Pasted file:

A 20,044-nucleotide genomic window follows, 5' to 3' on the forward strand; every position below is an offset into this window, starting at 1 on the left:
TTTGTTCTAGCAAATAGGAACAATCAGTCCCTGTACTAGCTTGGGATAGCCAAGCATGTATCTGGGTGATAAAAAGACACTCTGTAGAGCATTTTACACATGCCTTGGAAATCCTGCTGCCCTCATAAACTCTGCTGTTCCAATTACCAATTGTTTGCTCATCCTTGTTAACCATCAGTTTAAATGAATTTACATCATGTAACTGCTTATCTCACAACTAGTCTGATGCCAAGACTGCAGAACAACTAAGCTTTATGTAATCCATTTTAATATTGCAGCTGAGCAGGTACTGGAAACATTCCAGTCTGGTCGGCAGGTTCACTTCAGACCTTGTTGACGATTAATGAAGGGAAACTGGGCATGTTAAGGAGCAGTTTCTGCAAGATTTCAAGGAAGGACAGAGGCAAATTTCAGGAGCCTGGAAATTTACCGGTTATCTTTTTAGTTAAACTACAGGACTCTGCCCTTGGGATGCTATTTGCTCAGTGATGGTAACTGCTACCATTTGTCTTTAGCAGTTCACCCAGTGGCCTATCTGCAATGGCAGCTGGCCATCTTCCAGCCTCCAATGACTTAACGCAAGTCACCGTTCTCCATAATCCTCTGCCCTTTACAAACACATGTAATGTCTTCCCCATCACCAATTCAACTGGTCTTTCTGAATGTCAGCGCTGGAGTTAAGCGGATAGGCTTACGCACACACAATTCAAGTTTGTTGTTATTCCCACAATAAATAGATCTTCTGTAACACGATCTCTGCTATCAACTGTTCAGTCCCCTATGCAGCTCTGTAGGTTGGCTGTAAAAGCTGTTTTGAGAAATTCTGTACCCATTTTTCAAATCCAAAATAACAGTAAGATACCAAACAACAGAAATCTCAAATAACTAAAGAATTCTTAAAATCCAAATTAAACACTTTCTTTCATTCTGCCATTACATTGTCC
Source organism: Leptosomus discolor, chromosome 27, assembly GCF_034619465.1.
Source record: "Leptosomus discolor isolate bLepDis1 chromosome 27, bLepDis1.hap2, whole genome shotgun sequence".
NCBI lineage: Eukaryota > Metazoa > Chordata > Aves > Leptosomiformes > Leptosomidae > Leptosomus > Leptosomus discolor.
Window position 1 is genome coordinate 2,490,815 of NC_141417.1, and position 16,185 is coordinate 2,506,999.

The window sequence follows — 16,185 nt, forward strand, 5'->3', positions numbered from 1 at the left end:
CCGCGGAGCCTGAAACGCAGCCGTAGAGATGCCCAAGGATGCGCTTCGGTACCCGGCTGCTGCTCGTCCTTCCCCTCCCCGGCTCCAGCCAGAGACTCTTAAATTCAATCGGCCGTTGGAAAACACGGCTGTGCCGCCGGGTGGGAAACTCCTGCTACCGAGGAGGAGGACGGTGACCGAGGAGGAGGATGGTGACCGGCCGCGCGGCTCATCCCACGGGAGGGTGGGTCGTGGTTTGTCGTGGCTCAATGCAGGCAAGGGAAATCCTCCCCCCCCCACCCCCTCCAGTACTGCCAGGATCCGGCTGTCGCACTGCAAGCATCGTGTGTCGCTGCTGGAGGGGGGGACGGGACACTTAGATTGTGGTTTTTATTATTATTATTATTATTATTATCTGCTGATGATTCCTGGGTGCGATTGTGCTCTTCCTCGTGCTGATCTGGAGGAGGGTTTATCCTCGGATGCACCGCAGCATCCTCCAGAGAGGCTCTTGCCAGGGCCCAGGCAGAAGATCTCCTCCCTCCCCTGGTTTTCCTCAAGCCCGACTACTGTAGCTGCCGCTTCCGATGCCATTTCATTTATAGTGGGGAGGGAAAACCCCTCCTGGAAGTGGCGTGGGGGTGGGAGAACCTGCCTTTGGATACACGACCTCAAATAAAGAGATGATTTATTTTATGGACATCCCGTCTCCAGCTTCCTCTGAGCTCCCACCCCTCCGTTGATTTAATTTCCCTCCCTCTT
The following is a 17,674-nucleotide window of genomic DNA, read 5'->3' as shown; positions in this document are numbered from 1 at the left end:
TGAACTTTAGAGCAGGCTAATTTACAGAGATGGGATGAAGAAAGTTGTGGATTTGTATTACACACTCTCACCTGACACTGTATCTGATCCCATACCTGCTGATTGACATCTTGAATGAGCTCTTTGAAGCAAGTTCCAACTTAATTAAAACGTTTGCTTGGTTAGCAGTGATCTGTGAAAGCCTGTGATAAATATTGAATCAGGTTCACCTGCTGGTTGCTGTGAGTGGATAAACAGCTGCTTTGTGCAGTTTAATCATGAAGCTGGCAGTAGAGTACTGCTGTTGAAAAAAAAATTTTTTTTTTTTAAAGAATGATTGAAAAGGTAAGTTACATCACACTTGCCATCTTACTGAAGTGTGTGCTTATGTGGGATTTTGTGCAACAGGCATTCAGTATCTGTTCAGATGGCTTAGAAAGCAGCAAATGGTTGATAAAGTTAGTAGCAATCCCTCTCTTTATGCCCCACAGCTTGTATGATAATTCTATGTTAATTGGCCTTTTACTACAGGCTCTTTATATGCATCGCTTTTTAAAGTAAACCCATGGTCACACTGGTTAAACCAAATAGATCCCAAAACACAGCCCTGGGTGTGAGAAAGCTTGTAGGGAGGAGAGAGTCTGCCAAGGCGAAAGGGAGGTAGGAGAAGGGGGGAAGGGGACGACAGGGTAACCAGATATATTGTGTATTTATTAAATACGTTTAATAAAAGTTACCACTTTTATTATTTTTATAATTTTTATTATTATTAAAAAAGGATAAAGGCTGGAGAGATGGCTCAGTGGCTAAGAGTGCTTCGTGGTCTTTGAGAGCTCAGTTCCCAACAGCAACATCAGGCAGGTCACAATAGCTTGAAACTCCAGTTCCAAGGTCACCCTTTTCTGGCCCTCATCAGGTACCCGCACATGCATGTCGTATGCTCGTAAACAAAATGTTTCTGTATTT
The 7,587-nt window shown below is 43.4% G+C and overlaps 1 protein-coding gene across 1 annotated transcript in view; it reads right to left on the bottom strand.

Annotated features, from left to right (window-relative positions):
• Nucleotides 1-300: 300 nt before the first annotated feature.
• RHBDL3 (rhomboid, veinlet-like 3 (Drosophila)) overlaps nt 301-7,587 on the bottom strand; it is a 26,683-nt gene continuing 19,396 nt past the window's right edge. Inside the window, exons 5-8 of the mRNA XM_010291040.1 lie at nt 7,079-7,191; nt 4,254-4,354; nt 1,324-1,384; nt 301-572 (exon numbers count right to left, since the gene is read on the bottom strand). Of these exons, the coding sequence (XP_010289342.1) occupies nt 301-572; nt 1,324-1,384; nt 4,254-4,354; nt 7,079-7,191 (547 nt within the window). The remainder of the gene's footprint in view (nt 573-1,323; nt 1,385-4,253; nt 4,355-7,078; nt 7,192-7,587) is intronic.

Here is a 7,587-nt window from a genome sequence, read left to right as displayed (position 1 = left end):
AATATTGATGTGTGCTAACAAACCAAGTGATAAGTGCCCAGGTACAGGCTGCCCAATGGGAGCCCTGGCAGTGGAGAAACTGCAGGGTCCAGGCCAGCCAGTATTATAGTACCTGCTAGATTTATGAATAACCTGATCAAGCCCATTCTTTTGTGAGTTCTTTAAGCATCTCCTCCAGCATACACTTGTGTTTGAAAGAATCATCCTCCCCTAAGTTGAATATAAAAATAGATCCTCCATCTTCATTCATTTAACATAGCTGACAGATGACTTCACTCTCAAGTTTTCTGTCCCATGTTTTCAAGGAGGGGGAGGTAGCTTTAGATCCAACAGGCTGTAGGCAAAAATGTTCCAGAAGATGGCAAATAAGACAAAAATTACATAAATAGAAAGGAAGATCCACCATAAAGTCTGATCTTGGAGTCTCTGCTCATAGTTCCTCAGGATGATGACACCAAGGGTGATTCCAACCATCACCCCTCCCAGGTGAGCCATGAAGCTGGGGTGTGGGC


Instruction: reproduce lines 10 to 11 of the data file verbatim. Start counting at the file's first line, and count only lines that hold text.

TGAACTTTAGAGCAGGCTAATTTACAGAGATGGGATGAAGAAAGTTGTGGATTTGTATTACACACTCTCACCTGACACTGTATCTGATCCCATACCTGCTGATTGACATCTTGAATGAGCTCTTTGAAGCAAGTTCCAACTTAATTAAAACGTTTGCTTGGTTAGCAGTGATCTGTGAAAGCCTGTGATAAATATTGAATCAGGTTCACCTGCTGGTTGCTGTGAGTGGATAAACAGCTGCTTTGTGCAGTTTAATCATGAAGCTGGCAGTAGAGTACTGCTGTTGAAAAAAAAATTTTTTTTTTTTAAAGAATGATTGAAAAGGTAAGTTACATCACACTTGCCATCTTACTGAAGTGTGTGCTTATGTGGGATTTTGTGCAACAGGCATTCAGTATCTGTTCAGATGGCTTAGAAAGCAGCAAATGGTTGATAAAGTTAGTAGCAATCCCTCTCTTTATGCCCCACAGCTTGTATGATAATTCTATGTTAATTGGCCTTTTACTACAGGCTCTTTATATGCATCGCTTTTTAAAGTAAACCCATGGTCACACTGGTTAAACCAAATAGATCCCAAAACACAGCCCTGGGTGTGAGAAAGCTTGTAGGGAGGAGAGAGTCTGCCAAGGCGAAAGGGAGGTAGGAGAAGGGGGGAAGGGGACGACAGGGTAACCAGATATATTGTGTATTTATTAAATACGTTTAATAAAAGTTACCACTTTTATTATTTTTATAATTTTTATTATTATTAAAAAAGGATAAAGGCTGGAGAGATGGCTCAGTGGCTAAGAGTGCTTCGTGGTCTTTGAGAGCTCAGTTCCCAACAGCAACATCAGGCAGGTCACAATAGCTTGAAACTCCAGTTCCAAGGTCACCCTTTTCTGGCCCTCATCAGGTACCCGCACATGCATGTCGTATGCTCGTAAACAAAATGTTTCTGTATTT
The 7,587-nt window shown below is 43.4% G+C and overlaps 1 protein-coding gene across 1 annotated transcript in view; it reads right to left on the bottom strand.